I’ve spent most of my adult life in bridging the gap between radical activists and anarchists on the one hand and the more socially conservative world of religion on the other. I’ve met inspiring people in both worlds and learned not assume which will contain the real world-changers. Many radicals are deeply spiritual and many religious people can do radical things. Is it possible to be both spiritual and radical? I think so.
From activist and Anglican priest, Keith Hebden.
- Discover who you are
Spend time exploring your own story with others and in private. Think about what the key moments have been in your life that have helped shape your values and your sense of identity. Hold each one up to scrutiny too. Marshall Ganz, who worked as an organiser among agricultural workers in the USA talks about having a story of ‘Self’, ‘Us’, and ‘Now’. If we can communicate with others, from the heart, the experiences that make us care about social justice, then we can better connect with theirs. Once we’ve found that connection we can act together. Marshall was deeply shaped by his experience as a Jewish emigre and second generation holocaust survivor. He learned the value of challenging racism and applied this in his work on labour movements amongst migrant farm workers.
- Discover who you are not
Just as we tell stories about ourselves, so do other people. Everything you think you know about yourself is provisional at best. When I was only 18, I remember hearing a visiting speaker to my college say these profound words, “you are not who you think you are; you are not who other people think you are; you are who you think other people think you are.” Understanding our sense of self as spiritual, atomic, biological and social and that all these things are fluid helps us to allow ourselves to change and be changed by others, and not to expect other people to fit into the pigeon holes we like to put them in.
- Find Joy in your actions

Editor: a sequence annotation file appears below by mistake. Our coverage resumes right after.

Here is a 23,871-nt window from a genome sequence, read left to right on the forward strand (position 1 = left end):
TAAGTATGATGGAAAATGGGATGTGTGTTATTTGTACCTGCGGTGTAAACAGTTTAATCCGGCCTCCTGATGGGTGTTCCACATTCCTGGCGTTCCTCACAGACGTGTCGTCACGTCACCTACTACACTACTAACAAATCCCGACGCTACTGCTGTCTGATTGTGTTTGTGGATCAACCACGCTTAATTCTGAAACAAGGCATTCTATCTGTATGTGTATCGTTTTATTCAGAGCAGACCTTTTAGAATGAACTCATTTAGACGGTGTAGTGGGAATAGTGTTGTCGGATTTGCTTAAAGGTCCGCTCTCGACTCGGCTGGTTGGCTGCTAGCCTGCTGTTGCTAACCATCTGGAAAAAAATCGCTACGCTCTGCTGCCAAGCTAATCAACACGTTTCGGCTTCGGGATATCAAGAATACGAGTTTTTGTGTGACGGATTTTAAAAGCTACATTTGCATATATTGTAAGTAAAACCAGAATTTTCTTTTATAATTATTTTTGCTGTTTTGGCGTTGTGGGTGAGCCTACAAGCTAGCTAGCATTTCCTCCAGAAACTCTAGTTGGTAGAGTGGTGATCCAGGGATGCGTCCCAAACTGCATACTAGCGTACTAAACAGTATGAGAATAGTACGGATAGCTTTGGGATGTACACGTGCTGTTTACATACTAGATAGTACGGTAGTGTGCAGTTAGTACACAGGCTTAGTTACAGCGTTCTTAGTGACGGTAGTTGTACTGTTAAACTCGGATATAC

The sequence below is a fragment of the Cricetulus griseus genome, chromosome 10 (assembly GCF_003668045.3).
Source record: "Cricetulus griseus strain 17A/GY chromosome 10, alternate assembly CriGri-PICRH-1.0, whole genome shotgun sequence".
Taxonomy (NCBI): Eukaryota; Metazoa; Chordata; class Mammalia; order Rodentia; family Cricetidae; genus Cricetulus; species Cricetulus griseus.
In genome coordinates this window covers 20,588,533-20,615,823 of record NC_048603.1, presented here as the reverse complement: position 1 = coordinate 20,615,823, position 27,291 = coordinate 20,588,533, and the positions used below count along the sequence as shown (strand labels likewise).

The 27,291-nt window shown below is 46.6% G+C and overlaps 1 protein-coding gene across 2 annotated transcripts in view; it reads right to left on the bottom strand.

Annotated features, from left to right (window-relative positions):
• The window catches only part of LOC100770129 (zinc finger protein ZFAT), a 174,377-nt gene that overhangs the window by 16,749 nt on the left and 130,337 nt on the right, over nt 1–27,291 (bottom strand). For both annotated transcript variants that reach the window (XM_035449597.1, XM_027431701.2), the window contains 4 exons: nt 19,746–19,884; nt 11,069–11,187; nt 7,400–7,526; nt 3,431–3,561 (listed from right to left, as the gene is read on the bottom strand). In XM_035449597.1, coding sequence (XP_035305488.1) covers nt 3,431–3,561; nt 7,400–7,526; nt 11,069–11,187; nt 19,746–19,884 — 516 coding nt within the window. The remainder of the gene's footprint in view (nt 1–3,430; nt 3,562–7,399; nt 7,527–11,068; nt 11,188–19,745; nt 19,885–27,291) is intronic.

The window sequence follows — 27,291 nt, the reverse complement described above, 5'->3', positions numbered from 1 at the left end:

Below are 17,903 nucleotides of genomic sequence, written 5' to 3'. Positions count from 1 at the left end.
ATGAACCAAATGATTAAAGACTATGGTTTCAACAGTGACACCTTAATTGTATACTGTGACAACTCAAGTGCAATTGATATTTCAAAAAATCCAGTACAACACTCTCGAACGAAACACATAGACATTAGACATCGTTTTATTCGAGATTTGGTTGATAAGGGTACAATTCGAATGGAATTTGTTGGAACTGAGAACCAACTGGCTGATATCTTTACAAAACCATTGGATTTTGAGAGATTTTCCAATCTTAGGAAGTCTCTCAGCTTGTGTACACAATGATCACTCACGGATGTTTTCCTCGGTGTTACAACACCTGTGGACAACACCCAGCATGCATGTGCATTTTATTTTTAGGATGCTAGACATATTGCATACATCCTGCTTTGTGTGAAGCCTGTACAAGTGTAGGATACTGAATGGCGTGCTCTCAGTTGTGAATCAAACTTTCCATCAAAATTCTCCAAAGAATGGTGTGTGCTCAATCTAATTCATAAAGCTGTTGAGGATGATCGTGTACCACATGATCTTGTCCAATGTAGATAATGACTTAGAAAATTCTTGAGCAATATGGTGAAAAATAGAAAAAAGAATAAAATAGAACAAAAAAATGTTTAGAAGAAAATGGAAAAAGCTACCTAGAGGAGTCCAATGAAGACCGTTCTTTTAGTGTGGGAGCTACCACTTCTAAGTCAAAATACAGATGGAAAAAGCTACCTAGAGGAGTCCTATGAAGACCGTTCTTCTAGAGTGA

Saul Alinsky, a pioneer of Community Organising in post-depression Chicago wrote that “An action that drags on becomes a drag.” We need to be agile in our social movement and always willing to find new and creative ways to respond to the bleak or circus-like messages of our oppressors. People come together for festivals and celebrations; if you want to bring people together find something worth celebrating: a win, a shared resource that can bring about change, something that brings you joy.
- Use the experiences of your own people
As an Anglican priest I am part of a community that has a rich tradition of ritual. We use ash for repentance and lamentation, we sing songs, we process and much more besides. When I wanted to mobilise church-goers on debt justice I tried getting them to hand out petitions and join a workshop but these things were way outside the experience of many. When I suggested a Prayer Walk for Debt Justice we mobilised seven churches in just three days. We used ash to mark ourselves as a sign of our complicity with an unjust world and ashed the doors of the payday lenders in our town centre: many people signed a petition and got directly in touch with the executive mayor as a result. Most importantly, we shared a meaningful public action that brought prayer and politics back together.